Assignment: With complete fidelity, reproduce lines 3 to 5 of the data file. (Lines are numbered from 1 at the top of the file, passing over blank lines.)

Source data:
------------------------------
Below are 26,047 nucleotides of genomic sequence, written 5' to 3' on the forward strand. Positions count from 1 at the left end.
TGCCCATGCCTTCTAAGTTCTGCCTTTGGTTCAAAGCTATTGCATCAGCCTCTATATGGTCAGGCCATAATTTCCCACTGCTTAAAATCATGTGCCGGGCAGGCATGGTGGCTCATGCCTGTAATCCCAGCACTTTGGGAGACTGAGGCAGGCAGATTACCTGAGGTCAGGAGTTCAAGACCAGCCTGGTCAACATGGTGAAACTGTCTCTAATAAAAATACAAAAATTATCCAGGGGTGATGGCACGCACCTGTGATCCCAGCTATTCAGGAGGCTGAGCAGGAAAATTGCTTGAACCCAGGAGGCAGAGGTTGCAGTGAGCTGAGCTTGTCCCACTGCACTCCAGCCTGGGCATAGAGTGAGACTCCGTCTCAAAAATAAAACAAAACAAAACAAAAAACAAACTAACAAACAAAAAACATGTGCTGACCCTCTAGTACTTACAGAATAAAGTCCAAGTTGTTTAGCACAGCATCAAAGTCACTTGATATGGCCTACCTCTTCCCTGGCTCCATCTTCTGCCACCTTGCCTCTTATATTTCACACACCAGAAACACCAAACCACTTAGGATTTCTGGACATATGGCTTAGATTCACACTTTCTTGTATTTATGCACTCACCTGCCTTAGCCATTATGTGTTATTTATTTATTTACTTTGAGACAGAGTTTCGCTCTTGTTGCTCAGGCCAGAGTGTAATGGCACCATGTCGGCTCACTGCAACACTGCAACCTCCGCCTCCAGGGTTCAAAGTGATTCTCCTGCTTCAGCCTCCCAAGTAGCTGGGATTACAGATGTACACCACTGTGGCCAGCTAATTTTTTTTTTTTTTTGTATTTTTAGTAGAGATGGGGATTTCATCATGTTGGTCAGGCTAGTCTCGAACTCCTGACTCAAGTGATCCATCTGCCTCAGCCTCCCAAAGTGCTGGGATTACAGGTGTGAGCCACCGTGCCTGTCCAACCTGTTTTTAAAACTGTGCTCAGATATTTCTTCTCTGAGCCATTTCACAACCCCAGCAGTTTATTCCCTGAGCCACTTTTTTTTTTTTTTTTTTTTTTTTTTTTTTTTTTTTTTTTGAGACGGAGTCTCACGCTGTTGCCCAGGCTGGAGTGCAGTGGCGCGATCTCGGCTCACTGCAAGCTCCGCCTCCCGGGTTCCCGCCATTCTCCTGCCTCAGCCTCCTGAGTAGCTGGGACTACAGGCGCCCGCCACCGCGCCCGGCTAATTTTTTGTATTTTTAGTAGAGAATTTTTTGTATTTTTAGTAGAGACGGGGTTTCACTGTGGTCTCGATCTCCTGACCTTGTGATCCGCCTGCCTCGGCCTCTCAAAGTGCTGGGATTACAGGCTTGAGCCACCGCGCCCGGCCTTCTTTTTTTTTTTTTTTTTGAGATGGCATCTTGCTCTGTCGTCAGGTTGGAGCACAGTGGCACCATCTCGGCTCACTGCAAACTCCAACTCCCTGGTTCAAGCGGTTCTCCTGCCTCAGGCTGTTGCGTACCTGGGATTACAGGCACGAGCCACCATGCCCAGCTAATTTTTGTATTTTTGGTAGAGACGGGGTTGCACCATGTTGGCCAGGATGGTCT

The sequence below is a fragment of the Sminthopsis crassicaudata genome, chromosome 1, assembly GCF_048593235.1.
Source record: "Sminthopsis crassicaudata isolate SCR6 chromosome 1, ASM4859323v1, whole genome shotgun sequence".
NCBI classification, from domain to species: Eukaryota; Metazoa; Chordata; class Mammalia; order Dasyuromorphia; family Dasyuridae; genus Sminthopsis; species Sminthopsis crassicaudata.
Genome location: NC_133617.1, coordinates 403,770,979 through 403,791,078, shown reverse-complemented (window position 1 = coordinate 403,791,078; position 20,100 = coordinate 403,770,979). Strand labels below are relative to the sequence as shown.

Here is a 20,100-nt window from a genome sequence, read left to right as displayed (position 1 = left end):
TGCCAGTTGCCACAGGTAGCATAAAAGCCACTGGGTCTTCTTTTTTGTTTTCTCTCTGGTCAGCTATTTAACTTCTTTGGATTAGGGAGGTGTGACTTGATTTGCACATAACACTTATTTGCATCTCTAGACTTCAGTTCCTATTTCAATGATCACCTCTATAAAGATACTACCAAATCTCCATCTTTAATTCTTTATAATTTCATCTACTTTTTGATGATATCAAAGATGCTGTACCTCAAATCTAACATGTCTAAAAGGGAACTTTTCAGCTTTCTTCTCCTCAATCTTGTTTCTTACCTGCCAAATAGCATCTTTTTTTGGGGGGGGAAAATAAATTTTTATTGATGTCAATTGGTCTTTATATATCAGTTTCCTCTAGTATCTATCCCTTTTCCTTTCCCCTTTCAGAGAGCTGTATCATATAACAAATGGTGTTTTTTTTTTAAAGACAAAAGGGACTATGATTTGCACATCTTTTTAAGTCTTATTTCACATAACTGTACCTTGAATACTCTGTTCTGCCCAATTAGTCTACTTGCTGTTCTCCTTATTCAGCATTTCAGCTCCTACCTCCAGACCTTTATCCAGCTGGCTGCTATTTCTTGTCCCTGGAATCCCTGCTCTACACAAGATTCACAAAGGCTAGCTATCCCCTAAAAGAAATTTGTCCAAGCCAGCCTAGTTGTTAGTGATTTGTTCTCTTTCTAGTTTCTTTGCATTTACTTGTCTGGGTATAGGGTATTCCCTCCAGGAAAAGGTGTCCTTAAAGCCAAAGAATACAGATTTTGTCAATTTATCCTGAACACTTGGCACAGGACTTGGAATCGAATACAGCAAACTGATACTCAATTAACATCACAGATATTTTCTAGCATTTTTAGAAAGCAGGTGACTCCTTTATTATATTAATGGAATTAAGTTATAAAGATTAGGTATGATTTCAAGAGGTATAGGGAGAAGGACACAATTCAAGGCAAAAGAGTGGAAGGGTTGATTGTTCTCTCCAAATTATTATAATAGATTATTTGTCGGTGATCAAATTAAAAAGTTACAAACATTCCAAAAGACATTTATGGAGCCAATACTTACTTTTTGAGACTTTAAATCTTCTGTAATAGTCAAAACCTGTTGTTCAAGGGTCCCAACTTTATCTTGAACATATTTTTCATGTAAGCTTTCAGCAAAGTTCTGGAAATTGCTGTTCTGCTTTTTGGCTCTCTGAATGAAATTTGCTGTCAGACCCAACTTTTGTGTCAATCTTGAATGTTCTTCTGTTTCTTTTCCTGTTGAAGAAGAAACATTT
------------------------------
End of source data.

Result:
The sequence below is a fragment of the Sminthopsis crassicaudata genome, chromosome 1, assembly GCF_048593235.1.
Source record: "Sminthopsis crassicaudata isolate SCR6 chromosome 1, ASM4859323v1, whole genome shotgun sequence".
NCBI classification, from domain to species: Eukaryota; Metazoa; Chordata; class Mammalia; order Dasyuromorphia; family Dasyuridae; genus Sminthopsis; species Sminthopsis crassicaudata.